Cryptic lost Canaanite language decoded on 'Rosetta Stone'-like tablets
Two ancient clay tablets from Iraq contain details of a "lost" Canaanite language.
Two ancient clay tablets discovered in Iraq and covered from top to bottom in cuneiform writing contain details of a "lost" Canaanite language that has remarkable similarities with ancient Hebrew.
The tablets, thought to be nearly 4,000 years old, record phrases in the almost unknown language of the Amorite people, who were originally from Canaan — the area that's roughly now Syria, Israel and Jordan — but who later founded a kingdom in Mesopotamia. These phrases are placed alongside translations in the Akkadian language, which can be read by modern scholars.
In effect, the tablets are similar to the famous Rosetta Stone, which had an inscription in one known language (ancient Greek) in parallel with two unknown written ancient Egyptian scripts (hieroglyphics and demotic.) In this case, the known Akkadian phrases are helping researchers read written Amorite.
"Our knowledge of Amorite was so pitiful that some experts doubted whether there was such a language at all," researchers Manfred Krebernik and Andrew R. George told Live Science in an email. But "the tablets settle that question by showing the language to be coherently and predictably articulated, and fully distinct from Akkadian."
Krebernik, a professor and chair of ancient Near Eastern studies at the University of Jena in Germany, and George, an emeritus professor of Babylonian literature at the University of London's School of Oriental and African Studies, published their research describing the tablets in the latest issue of the French journal Revue d'assyriologie et d'archéologie orientale (Journal of Assyriology and Oriental Archaeology).
Related: Why does the Rosetta Stone have 3 kinds of writing?
The two Amorite-Akkadian tablets were discovered in Iraq about 30 years ago, possibly during the Iran-Iraq War, from 1980 to 1988; eventually they were included in a collection in the United States. But nothing else is known about them, and it's not known if they were taken legally from Iraq.
Krebernik and George started studying the tablets in 2016 after other scholars pointed them out.
By analyzing the grammar and vocabulary of the mystery language, they determined that it belonged to the West Semitic family of languages, which also includes Hebrew (now spoken in Israel) and Aramaic, which was once widespread throughout the region but is now spoken only in a few scattered communities in the Middle East.
After seeing the similarities between the mystery language and what little is known of Amorite, Krebernik and George determined that they were the same, and that the tablets were describing Amorite phrases in the Old Baylonian dialect of Akkadian.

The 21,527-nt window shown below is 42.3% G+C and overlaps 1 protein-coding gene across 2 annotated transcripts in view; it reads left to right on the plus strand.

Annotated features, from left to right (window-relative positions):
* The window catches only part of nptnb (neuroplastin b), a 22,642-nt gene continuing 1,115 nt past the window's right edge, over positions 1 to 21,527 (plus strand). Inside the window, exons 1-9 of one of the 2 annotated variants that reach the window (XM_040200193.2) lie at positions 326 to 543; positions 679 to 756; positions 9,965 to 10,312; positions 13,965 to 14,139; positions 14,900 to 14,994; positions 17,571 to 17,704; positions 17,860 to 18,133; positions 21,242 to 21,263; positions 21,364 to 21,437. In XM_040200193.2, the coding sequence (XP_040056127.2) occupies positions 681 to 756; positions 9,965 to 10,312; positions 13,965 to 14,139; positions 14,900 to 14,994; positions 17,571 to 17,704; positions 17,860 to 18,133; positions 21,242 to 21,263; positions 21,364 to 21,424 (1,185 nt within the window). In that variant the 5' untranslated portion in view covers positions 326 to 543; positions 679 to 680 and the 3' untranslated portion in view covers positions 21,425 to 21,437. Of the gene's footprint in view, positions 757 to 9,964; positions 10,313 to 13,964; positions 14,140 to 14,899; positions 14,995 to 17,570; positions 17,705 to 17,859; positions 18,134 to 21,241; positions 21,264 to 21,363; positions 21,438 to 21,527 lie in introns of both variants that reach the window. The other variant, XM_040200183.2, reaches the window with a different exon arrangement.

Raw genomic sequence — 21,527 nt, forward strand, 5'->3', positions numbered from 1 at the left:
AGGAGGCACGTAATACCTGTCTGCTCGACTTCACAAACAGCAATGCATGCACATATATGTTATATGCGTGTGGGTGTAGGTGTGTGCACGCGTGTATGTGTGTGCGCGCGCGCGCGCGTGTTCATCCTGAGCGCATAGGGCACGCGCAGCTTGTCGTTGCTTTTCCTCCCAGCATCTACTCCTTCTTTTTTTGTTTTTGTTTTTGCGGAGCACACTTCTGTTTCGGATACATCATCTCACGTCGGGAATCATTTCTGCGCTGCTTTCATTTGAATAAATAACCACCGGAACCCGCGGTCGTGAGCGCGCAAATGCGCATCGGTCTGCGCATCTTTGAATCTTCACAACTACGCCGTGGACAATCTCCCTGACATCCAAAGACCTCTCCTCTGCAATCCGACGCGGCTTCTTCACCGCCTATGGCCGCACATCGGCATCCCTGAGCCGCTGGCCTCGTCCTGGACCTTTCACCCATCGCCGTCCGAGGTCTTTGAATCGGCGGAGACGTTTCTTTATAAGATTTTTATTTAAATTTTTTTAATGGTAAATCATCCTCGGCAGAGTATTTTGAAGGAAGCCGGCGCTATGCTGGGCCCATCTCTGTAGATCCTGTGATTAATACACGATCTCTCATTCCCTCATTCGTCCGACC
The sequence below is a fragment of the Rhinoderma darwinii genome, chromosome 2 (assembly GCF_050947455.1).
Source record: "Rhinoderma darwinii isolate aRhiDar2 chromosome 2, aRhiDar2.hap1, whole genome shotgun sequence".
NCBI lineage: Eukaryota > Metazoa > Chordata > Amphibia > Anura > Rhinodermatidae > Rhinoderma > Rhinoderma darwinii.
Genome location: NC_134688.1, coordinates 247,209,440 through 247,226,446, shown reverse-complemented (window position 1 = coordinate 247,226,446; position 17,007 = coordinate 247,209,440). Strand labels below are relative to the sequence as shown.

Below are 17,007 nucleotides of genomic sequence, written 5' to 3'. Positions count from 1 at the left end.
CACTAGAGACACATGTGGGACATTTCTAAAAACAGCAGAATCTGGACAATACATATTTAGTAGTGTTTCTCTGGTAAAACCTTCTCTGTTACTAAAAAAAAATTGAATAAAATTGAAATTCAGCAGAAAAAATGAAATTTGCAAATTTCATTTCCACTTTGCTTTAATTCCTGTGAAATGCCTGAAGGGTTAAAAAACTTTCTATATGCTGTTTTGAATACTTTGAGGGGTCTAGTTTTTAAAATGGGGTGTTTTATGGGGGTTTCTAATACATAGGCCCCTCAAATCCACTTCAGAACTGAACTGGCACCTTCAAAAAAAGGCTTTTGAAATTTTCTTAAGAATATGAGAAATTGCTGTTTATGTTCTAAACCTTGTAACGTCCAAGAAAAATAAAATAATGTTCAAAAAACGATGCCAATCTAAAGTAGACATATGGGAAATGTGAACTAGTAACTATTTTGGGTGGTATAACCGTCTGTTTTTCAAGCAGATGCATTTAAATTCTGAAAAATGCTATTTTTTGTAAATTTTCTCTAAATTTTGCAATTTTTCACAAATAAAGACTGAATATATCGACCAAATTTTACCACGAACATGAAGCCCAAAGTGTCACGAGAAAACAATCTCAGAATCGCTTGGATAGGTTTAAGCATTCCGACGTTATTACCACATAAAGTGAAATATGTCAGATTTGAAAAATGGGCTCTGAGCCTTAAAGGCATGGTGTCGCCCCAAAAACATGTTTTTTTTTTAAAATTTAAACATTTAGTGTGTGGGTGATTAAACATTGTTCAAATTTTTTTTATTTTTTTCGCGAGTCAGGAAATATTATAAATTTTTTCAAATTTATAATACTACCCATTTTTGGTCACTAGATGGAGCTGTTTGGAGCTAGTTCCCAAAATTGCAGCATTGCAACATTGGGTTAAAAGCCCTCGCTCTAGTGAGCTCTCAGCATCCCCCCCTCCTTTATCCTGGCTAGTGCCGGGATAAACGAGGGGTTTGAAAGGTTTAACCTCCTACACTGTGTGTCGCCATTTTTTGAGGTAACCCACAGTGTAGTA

The account of the Amorite language given in the tablets is surprisingly comprehensive. "The two tablets increase our knowledge of Amorite substantially, since they contain not only new words but also complete sentences, and so exhibit much new vocabulary and grammar," the researchers said. The writing on the tablets may have been done by an Akkadian-speaking Babylonian scribe or scribal apprentice, as an "impromptu exercise born of intellectual curiosity," the authors added.
Yoram Cohen, a professor of Assyriology at Tel Aviv University in Israel who wasn't involved in the research, told Live Science that the tablets seem to be a sort of "tourist guidebook" for ancient Akkadian speakers who needed to learn Amorite.
One notable passage is a list of Amorite gods that compares them with corresponding Mesopotamian gods, and another passage details welcoming phrases.
"There are phrases about setting up a common meal, about doing a sacrifice, about blessing a king," Cohen said. "There is even what may be a love song. … It really encompasses the entire sphere of life."
Many of the Amorite phrases given in the tablets are similar to phrases in Hebrew, such as "pour us wine" — "ia -a -a -nam si -qí-ni -a -ti" in Amorite and "hasqenu yain" in Hebrew — although the earliest-known Hebrew writing is from about 1,000 years later, Cohen said.
"It stretches the time when these [West Semitic] languages are documented. … Linguists can now examine what changes these languages have undergone through the centuries," he said.
Akkadian was originally the language of the early Mesopotamian city of Akkad (also known as Agade) from the third millennium B.C., but it became widespread throughout the region in later centuries and cultures, including the Babylonian civilization from about the 19th to the sixth centuries B.C.
Many of the clay tablets covered in the ancient cuneiform script — one of the earliest forms of writing, in which wedge-shaped impressions were made in wet clay with a stylus — were written in Akkadian, and a thorough understanding of the language was a key part of education in Mesopotamia for more than a thousand years.
Editor's note: Updated at 10:06 a.m. EST on Feb. 3 to fix the pronunciation of "pour us wine" in Hebrew and to note that Yoram Cohen is a full, not an associate professor.
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Tom Metcalfe is a freelance journalist and regular Live Science contributor who is based in London in the United Kingdom. Tom writes mainly about science, space, archaeology, the Earth and the oceans. He has also written for the BBC, NBC News, National Geographic, Scientific American, Air & Space, and many others.
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